Re: DCC Distribution comments, please
Blair & Rasa
See individual responses below. By the way, thank you both for the effort
put into your website, which I've been following for at least two years now,
and for this new group. Just pulling this together so I could ask some
questions has served to both focus my thinking on the bus issues, and
address some misgivings I had.
Regarding PS2012: I prefer to have a power source with eachThey've said in their manual that this is because each booster should have
it's own current protection device, which seems to be why they also include
a Y-adapter (including current limiters) to feed multiple boosters from the
PS2012. Anyway, I'm in your camp for other reasons; home-kitting
half-a-dozen 5-Amp boxes with transformers, fuzes, switches, idiot lights,
and suitable connection means is a no-brainer, and then I know what I've
got, and it's modular; not to mention ease of repair.
Note that the Digitrax command station andyep. And transformers are cheap. I've never seen a schematic for a DCC
booster, but I presume the first input element is a bridge rectifier (this
permits use of either polarity of DC as well as AC for feed - maximizes
robustness); if so, putting a bridge in the transformer chassis would be
redundant unless the transformer chosen is high enough in voltage that we
want to shed a few watts OUTSIDE the booster. BUT, do boosters run cooler
with DC rather than AC input? Does anyone know? It doesn't seem reasonable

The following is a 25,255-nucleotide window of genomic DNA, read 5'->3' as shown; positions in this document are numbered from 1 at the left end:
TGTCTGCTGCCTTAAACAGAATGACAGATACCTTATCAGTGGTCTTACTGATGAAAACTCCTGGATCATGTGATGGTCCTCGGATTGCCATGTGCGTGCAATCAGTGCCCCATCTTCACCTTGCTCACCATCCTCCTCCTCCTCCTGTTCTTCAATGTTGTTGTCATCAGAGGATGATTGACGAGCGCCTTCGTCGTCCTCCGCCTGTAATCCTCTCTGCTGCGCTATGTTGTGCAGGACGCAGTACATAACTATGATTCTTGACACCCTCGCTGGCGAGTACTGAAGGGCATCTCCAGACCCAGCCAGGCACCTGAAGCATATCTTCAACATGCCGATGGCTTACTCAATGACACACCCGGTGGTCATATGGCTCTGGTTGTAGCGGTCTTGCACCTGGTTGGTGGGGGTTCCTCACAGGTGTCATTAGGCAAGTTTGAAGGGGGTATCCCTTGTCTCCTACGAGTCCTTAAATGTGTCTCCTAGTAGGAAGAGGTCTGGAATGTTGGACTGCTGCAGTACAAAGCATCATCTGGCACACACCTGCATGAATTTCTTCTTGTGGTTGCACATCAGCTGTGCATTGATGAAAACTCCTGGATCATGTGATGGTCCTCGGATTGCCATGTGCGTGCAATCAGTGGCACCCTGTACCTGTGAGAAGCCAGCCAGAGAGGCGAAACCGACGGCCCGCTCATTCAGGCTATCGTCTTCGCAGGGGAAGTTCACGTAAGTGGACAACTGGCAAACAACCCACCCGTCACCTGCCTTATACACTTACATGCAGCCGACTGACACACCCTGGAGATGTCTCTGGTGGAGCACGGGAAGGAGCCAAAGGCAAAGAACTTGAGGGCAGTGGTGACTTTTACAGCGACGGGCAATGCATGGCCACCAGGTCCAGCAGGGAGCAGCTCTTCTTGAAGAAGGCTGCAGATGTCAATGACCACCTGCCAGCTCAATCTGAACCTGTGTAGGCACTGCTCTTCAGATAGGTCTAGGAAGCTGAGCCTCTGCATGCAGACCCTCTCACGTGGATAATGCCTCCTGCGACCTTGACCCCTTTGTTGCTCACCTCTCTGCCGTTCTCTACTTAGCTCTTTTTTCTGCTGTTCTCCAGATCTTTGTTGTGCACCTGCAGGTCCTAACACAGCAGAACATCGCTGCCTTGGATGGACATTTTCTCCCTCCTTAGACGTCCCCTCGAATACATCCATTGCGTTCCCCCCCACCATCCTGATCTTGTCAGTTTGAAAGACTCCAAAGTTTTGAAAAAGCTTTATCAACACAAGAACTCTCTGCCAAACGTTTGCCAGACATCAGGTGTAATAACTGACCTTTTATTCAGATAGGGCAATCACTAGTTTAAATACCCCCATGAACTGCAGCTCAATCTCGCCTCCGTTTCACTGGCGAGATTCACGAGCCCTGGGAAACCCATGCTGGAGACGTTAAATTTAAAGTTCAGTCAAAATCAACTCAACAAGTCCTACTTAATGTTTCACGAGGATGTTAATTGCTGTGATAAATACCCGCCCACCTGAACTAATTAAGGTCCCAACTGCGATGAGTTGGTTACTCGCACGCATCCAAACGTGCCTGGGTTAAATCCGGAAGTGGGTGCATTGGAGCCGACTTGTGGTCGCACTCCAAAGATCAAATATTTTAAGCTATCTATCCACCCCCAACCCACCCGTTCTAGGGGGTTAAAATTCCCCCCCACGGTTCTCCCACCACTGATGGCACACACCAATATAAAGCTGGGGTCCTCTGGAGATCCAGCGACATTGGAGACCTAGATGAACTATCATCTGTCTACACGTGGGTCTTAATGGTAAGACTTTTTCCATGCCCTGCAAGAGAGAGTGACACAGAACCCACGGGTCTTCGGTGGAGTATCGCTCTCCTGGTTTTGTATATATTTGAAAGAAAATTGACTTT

from a transformer-diode-filter cap type of power supply point of view, but
I presume they're using switching technology given the size of the box for a
DCS100, so I don't know if there are differences in efficiency between
sinusoid AC and smooth DC input.
Loconet plugs: The only reason to have more Loconet plugs is ifOkay, hadn't considered that, but it's my layout. If I'm willing to
relegate visitors to yard ops unless they bring a radio throttle, that's my
Loconet: There is no practical restriction as to how long your
Feeder length: Feeder lengths of 24" is not advised, but if you canOkay, theory discussion follows. Is it better to put a joint in the
high-current main bus, or a bit more length in the
feeders? Thinking about it, the resistance of a copper-solder-copper joint
has just got to be up there in the same league as several feet of smaller
gauge wire. So unless I'm off-base, and I haven't actually checked this
with the a milli-ohmmeter, it would actually not really matter which way I
went. The primary concern is the coin test, and that's up to me to try. As
far as I'm concerned, any branch in the main bus is at least as much of
concern as multiple feeders, because the main bus joint will see a larger
proportion of the total current being delivered to the loads.
Deep River, Ontario, Canada.
Where there's still 18" of snow in the bush, and a good month for model
railroading before the yardwork begins.